Position:Home >Image and Products > Space Weather > Outline
Space Weather

FY-2 and FY-3 satellites carry Space Environment Monitors that monitor the flux and the energy spectrum of solar X-ray, high-energy proton, high-energy electron and heavy ion in polar-orbit and geostationary orbit, providing an important data source for space weather service.

A space-based and ground-based space weather monitoring network has been setup for systematic investigation on the solar, the space environment, the ionosphere and the upper atmosphere.

Space Weather observation Network
Space-based instruments
FY-3 spacecraft models (involve FY-3C/D/E)

– New ionosphere observations Ionospheric Photometer (IPM)
– Wide-angle Aurora Imager (WAI)
– GPS Occultation Sounder (GNOS)

FY-4 satellites

– New solar observations :Solar X-ray & EUV Imager (SXEI)
– Geomagentic field: FGM

Ground-based observations
Solar activity

– Solar optical telescope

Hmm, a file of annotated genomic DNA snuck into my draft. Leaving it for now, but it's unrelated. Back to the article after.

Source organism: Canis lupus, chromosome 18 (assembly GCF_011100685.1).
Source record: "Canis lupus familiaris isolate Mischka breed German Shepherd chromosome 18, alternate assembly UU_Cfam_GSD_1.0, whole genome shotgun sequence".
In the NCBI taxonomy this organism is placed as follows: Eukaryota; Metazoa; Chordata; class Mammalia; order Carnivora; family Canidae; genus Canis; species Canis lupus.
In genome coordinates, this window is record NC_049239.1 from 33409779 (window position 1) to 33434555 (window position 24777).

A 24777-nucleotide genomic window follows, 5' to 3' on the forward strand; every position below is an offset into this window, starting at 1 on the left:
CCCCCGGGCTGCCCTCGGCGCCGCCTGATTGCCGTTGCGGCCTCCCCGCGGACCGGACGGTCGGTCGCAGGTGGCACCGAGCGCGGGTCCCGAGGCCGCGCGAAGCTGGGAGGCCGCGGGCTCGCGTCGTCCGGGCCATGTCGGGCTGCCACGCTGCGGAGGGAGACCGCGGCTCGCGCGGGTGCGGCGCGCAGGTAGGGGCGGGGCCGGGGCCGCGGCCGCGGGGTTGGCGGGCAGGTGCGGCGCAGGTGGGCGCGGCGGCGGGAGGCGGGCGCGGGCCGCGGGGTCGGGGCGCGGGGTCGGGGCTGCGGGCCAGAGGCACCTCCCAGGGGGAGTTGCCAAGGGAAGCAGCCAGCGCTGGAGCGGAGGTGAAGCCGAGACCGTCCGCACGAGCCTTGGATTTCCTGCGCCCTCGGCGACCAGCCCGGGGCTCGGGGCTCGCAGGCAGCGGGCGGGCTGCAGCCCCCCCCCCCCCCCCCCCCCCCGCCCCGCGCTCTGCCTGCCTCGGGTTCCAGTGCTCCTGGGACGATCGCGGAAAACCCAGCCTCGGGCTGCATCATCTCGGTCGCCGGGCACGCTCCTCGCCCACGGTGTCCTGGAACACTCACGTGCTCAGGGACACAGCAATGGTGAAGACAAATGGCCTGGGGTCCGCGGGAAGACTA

– Solar radio telescope
– Solar magnetic field telescope

Middle and Upper Atmosphere and Ionosphere

– 5 ionosonde stations are constructing for providing ionogram data.
– 4 Scintillation stations are building.
– Riometer data from 3 riometer stations.

GPS network

TEC data over China from more than 300 GPS stations are available now. In near future, the number of GPS stations will increase to about 1000.

Space Weather Service
The NCSW/CMA publishes daily forecasts and alerts on the space weather events to users. Particularly, the products include short-term forecast, now-casting and warning, the weekly bulletin, the monthly bulletin, the annual bulletin, and the special event bulletin. Certain key parameters are issued every day. Space weather updates are released on the web, mobile phone, e-mail, and T.V, etc.

With the aid of a three-dimensional display and application platform developed by the National Center for Space Weather, people can display the radiation belt energetic particle and extrapolate to get the distribution of energetic particle in the altitude range from 400 to 1000 kilometers, providing space weather service for aircrafts flying the height.